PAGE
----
Kriedner and 90 artists from around the world have gathered again to repaint their original creations on the concrete slabs, bringing new life to images that have been eroded by the elements over the last two decades, on the longest remaining length of the wall that once split Germany's capital.
"This is a very emotional thing for me," Kriedner, 69, said, adding that he escaped from communist East Germany to the West himself as a young man. "The Berlin Wall stands for the total lack of freedom we had at the time."
While Berliners were initially eager to tear down the city's most detested symbol, in recent months there has been a major effort to restore the 3/4 mile-long (1.3-kilometer) dilapidated East Side Gallery — a major tourist attraction with 106 different paintings and graffiti.
"The wall was rotten through and through," Kriedner said on a recent chilly, overcast autumn day as he put the finishing touches on his mural — a dark, barren landscape with bursting soap bubbles colored pink and light blue, his interpretation of the promise of Socialist dreams colliding with reality...
"In order to restore the wall, the entire artwork was scraped off, the concrete was chiseled down to the steel insides, and then everything had to be reapplied, but this time with waterproof acrylic paints," the Bavarian artist said, adding that he'd been working off a photo of his original piece to ensure the new version mimicked the original.
SOURCE: Yahoo News (11-1-09)
The Tippecanoe County Historical Association plans to use a device to measure anomalies in the earth's magnetic field to find underground objects. It also might use ground-penetrating radar to find items if funding can be found.
Archaeologist Colby Bartlett says it would be the first professional investigation of the site.
Name of source: AP
SOURCE: AP (11-4-09)
The stamps feature a portrait of Braille and his system's raised dots that spell out Braille, Vatican City State and the price.
Braille was born in France in 1809 and lost his sight at an early age. He then developed a reading and writing system based on patterns of raised dots that allow blind people to recognize the alphabet with the tips of their fingers.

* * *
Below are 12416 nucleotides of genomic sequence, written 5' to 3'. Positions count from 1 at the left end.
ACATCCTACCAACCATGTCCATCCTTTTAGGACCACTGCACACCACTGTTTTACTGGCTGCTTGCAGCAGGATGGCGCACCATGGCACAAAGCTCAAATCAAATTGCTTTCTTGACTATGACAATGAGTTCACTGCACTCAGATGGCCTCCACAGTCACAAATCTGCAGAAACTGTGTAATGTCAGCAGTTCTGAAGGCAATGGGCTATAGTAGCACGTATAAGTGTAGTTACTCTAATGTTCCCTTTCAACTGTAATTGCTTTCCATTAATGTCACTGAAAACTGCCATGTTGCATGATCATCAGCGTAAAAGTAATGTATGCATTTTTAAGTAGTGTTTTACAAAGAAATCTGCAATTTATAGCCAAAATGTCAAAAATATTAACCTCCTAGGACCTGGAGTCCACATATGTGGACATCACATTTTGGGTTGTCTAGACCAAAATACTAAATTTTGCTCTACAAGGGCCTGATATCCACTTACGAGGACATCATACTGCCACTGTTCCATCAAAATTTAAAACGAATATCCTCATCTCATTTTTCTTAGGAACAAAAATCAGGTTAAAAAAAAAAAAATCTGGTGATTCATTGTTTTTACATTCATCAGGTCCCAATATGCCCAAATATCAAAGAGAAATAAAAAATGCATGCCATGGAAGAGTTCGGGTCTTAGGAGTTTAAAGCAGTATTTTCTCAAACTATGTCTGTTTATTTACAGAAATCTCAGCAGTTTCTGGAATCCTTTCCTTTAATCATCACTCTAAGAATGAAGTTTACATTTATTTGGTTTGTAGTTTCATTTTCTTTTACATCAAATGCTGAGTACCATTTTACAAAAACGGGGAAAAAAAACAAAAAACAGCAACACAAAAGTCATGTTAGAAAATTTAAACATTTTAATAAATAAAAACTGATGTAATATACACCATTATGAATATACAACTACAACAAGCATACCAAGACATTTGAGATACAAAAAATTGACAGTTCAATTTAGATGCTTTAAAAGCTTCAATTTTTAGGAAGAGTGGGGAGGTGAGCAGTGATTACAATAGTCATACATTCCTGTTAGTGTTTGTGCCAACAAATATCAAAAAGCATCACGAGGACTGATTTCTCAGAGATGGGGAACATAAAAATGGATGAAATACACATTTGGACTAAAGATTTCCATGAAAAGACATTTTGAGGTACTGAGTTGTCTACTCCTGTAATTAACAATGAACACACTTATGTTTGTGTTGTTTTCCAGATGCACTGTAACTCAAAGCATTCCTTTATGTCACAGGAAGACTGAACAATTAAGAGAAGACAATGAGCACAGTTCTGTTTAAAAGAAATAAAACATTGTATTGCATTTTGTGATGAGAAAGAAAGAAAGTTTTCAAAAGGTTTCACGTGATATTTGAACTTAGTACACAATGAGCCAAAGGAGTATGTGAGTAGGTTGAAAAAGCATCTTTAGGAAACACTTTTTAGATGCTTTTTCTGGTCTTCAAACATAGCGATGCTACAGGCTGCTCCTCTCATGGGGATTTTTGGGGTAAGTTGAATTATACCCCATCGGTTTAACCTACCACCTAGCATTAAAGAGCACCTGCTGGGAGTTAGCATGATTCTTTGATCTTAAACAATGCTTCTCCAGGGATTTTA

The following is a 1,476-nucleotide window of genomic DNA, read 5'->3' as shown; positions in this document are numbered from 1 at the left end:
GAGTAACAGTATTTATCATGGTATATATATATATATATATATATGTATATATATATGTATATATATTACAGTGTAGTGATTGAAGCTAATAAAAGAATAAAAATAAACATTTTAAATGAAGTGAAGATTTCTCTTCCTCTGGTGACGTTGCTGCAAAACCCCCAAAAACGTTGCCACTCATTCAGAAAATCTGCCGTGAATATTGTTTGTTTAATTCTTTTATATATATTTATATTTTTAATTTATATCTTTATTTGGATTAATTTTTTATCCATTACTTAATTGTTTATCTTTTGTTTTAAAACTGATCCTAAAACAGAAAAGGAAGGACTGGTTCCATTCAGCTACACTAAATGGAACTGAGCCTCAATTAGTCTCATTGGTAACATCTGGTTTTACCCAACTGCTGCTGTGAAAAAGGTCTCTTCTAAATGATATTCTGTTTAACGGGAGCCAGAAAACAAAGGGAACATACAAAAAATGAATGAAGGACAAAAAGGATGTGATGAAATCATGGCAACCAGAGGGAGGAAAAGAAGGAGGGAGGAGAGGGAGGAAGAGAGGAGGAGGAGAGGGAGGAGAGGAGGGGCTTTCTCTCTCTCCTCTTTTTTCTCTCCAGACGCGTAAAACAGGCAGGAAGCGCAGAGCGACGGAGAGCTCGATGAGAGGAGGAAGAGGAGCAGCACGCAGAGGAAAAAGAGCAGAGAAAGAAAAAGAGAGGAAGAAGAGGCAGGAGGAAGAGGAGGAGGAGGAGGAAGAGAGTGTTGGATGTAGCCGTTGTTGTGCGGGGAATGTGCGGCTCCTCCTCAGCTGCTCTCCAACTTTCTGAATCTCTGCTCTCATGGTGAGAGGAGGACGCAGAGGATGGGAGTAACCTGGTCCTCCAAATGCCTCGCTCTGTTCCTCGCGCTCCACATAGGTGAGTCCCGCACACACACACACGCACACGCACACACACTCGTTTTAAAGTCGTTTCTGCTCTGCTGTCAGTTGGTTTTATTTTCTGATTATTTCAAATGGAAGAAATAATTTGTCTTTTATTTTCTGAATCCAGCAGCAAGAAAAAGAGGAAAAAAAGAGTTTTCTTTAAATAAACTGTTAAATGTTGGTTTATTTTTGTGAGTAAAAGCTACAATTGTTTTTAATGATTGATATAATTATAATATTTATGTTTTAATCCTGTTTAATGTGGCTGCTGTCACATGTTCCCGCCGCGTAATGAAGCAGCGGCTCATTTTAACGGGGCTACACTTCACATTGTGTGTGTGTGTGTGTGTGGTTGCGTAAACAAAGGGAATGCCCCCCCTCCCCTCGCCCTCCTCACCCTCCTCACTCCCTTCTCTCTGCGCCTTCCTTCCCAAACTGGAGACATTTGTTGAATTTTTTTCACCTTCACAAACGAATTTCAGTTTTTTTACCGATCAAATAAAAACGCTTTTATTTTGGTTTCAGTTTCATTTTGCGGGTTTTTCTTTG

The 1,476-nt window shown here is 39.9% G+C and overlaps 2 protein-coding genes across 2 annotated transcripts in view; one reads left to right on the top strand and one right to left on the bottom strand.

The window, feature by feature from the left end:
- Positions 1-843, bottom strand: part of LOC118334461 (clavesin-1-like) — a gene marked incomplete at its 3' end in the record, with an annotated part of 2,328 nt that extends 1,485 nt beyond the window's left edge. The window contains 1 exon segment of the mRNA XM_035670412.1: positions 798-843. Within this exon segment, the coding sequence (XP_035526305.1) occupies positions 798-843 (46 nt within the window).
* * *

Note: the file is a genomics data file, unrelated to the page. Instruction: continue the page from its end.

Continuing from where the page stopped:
Name of source: Fox News
SOURCE: Fox News (11-4-09)
L. Bruce Laingen, 87, was the U.S. charge d'affaires in Tehran — the highest ranking diplomat in the country — when the American embassy was overtaken by militants and radical Iranian students on Nov. 4, 1979, in the aftermath of the Islamic Revolution. He was among 52 American embassy workers held captive until Jan. 20, 1981.
To mark Wednesday's anniversary, Laingen said he planned to have dinner with Michael Howland, who was assistant chief of security at the embassy, and Victor Tomseth, who was a senior political officer there. All three men were held at the Iranian Foreign Ministry for more than 14 months before being released.
Name of source: The Christian Science Monitor
SOURCE: The Christian Science Monitor (11-3-09)
"I would really be a criminal if I were to accept these conditions," the former Bosnian Serb president told Judge Kwon O-gon, who is considering appointing a stand-by council for him...
... Who was Radovan Karadzic, then?
Balkan historians and Sarajevo experts say Karadzic always had a thirst for fame. He was a small- town Montenegrin, a bootmaker's son who moved from the hills to big city Sarajevo seeking greatness. He claimed lineage to Vuk Karadzic, father of the Serbian language. He published three volumes of poetry, much of it harboring a Sarajevo grudge:"The city lies ablaze like a rough lump of incense."
But he cut little weight among city blue-bloods even as he shape-shifted, for a time, into a Green Party politician and a soccer-club psychiatrist, or stood with Muslim leader Alia Izetbegovic to honor Muslims and Serbs killed in World War II and vowed never to let the Drina River flow with blood again.
Yet Mr. Karadzic's thirst for fame helped him become a key"front man" for Serb strongman Slobodan Milosevic's bloody project of"greater Serbia," experts say. His venue: a war that dissident poet and Czech president Vaclev Havel called an attack on" civilizational values," when he pressed for military intervention in the 44-month siege of Sarajevo that fellow"poet" Karadzic helped direct. Barring the arrest of Bosnian Serb Gen. Ratko Mladic, Karadzic's war-crimes trial is seen as a last chance to bring closure to the Balkan tragedy.
Long clashes over Sarajevo